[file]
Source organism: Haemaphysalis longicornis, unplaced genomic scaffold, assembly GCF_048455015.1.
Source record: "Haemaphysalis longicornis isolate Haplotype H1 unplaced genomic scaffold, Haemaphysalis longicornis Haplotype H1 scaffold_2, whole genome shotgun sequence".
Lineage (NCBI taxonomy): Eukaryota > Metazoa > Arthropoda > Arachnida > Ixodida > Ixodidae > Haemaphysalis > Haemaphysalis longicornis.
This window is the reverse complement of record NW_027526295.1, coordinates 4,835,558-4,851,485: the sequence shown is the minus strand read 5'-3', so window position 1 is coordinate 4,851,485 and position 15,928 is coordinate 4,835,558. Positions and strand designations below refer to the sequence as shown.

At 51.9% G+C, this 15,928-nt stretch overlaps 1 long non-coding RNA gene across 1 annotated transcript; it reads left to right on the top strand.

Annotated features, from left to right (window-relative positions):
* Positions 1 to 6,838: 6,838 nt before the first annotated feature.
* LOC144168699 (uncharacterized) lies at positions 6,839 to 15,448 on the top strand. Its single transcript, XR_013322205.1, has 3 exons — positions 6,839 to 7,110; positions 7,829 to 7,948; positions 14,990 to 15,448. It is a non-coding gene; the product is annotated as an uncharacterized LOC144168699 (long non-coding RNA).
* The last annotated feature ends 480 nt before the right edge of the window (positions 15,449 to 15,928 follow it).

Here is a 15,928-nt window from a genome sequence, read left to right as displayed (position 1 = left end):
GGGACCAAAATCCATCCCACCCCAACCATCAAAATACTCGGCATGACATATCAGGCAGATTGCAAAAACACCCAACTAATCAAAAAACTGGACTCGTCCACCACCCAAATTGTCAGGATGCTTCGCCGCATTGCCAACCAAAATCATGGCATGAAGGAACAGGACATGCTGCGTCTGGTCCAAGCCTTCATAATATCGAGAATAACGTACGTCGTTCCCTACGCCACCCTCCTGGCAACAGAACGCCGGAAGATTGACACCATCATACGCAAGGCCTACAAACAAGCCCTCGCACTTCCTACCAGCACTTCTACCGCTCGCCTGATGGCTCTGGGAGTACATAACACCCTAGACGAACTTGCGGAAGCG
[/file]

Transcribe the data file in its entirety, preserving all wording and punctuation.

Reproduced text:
Source organism: Haemaphysalis longicornis, unplaced genomic scaffold, assembly GCF_048455015.1.
Source record: "Haemaphysalis longicornis isolate Haplotype H1 unplaced genomic scaffold, Haemaphysalis longicornis Haplotype H1 scaffold_2, whole genome shotgun sequence".
Lineage (NCBI taxonomy): Eukaryota > Metazoa > Arthropoda > Arachnida > Ixodida > Ixodidae > Haemaphysalis > Haemaphysalis longicornis.
This window is the reverse complement of record NW_027526295.1, coordinates 4,835,558-4,851,485: the sequence shown is the minus strand read 5'-3', so window position 1 is coordinate 4,851,485 and position 15,928 is coordinate 4,835,558. Positions and strand designations below refer to the sequence as shown.

At 51.9% G+C, this 15,928-nt stretch overlaps 1 long non-coding RNA gene across 1 annotated transcript; it reads left to right on the top strand.

Annotated features, from left to right (window-relative positions):
* Positions 1 to 6,838: 6,838 nt before the first annotated feature.
* LOC144168699 (uncharacterized) lies at positions 6,839 to 15,448 on the top strand. Its single transcript, XR_013322205.1, has 3 exons — positions 6,839 to 7,110; positions 7,829 to 7,948; positions 14,990 to 15,448. It is a non-coding gene; the product is annotated as an uncharacterized LOC144168699 (long non-coding RNA).
* The last annotated feature ends 480 nt before the right edge of the window (positions 15,449 to 15,928 follow it).

Here is a 15,928-nt window from a genome sequence, read left to right as displayed (position 1 = left end):
GGGACCAAAATCCATCCCACCCCAACCATCAAAATACTCGGCATGACATATCAGGCAGATTGCAAAAACACCCAACTAATCAAAAAACTGGACTCGTCCACCACCCAAATTGTCAGGATGCTTCGCCGCATTGCCAACCAAAATCATGGCATGAAGGAACAGGACATGCTGCGTCTGGTCCAAGCCTTCATAATATCGAGAATAACGTACGTCGTTCCCTACGCCACCCTCCTGGCAACAGAACGCCGGAAGATTGACACCATCATACGCAAGGCCTACAAACAAGCCCTCGCACTTCCTACCAGCACTTCTACCGCTCGCCTGATGGCTCTGGGAGTACATAACACCCTAGACGAACTTGCGGAAGCG